Once the not inconsiderable sum had been transferred, the dealer fetched the car from America and Szasszer then collected it from Austria. Back in Hamburg, he looked for a firm that would reinstall the engine and get it roadworthy. But he was keen not to change anything about the car’s appearance. It was impossible to avoid a certain amount of modernisation: the original racing bucket seat was replaced, space was created for a passenger, the large roll bar was also removed and the old fuel bladder made way for a metal tank. The wind deflector was also replaced by the original windscreen and Szasszer tracked down the old magnesium wheels, still with 50-year-old Goodyear rubber on them, which had been used by Parlett in the 1960s. It was only then that he began to research this hitherto unknown driver.
“There was only one hit for the name on the Internet, and that didn’t help me.” In the end it was his Business English teacher who was responsible for the breakthrough, arriving one day with the news that he had spoken to Parlett in the US. “Ed was alive! I was totally fascinated,” says Szasszer. Not a week later, he and his interpreter were on a plane to Maryland and the car’s story began to unfold.
“Parlett started racing at the beginning of the 60s,” Szasszer explains. “Following his mother’s advice, he had already bought a used 356 for everyday driving in 1959 as a student. Later, while working in the medical equipment industry, he got to know Nagle Bridwell, one of the Philly gang, who lured him into racing.” Bridwell stopped racing in 1965 and let Parlett have his 356 Speedster.
This precious gift met a sticky end in Limerock in 1969, however, and with the engine and transmission under his arm, Parlett set out to look for a new car. He found chassis number 84333 at friend Bruce Baker’s dealership. It was one of the last Speedsters built at Reutter in Stuttgart in December 1957 before being transported via Bremerhaven to Max Hoffman in New York. Baker had obtained the car from racer Dick Scarborough and Parlett continued its competitive legacy for many years.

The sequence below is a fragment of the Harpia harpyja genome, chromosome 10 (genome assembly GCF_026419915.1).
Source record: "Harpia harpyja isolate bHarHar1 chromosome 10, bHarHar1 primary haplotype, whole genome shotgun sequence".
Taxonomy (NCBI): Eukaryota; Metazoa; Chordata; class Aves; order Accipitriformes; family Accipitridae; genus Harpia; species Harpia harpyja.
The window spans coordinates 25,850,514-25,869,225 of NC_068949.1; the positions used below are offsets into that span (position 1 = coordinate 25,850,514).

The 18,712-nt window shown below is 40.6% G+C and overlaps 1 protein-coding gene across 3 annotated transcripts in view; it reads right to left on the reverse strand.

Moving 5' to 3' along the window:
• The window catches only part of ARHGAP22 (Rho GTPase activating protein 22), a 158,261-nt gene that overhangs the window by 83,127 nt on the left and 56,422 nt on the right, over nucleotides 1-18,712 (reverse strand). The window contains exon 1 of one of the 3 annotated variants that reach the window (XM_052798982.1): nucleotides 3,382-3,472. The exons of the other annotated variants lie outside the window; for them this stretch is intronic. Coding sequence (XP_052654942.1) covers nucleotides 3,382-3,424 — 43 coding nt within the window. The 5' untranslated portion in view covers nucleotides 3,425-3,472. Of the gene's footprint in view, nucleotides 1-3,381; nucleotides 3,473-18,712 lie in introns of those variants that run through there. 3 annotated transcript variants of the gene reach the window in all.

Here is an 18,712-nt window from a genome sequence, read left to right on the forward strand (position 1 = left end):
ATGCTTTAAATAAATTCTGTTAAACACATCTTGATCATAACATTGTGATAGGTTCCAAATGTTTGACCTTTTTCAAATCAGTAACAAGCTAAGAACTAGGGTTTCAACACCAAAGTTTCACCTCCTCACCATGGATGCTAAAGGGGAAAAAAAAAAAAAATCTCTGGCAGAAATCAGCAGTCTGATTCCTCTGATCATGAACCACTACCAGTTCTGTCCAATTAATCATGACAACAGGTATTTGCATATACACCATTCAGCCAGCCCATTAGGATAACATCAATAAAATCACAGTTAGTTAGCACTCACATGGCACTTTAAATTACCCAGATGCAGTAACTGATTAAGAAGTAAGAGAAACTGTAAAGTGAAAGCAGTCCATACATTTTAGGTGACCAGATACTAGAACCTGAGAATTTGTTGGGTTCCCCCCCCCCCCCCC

Although not necessarily a natural talent behind the wheel, Parlett tinkered with things down to the very last detail. He designed the wind deflector and even installed a Super 8 camera in a wheel housing to see how the (frequently modified) chassis worked.
Badges in the car reveal that Parlett and his Porsche were the winners of the Barrel of Fun Rally in the PCA Chesapeake Region on 21 September 1963, as well as participants in the National Races on the Steel City International Raceway near Detroit at the end of September 1967 and the Appalachian National Rally in the Philadelphia Region in 1969. The busy and well-travelled pair were also class winners in the Bryar Nationals in New England in early September 1972.
Szasszer met up with Ed Parlett
Parlett retired from racing in 1975 and sold the car to TWA driver Jack Klinges in Bethlehem, Pennsylvania, who stored it in his barn until 2008 when Franz Wittner from Carcollection brought it to Austria. Szasszer finally returned it to the road in 2011 and frequently met up with Parlett during this time to better understand its history. In 2012, the race veteran gave Szasszer his helmet, as well as all the car’s old invoices and his detailed race records.
Sadly, Parlett died the following year but Szasszer has done much since to ensure his memory lives on. The Speedster, which still bears traces of rubber from its final race almost half a century ago, is driven regularly despite Hamburg’s less than perfect weather. And its dedicated owner now runs the United Garages Instagram account, where around 1,500 subscribers share their unifying passion for a Porsche with patina.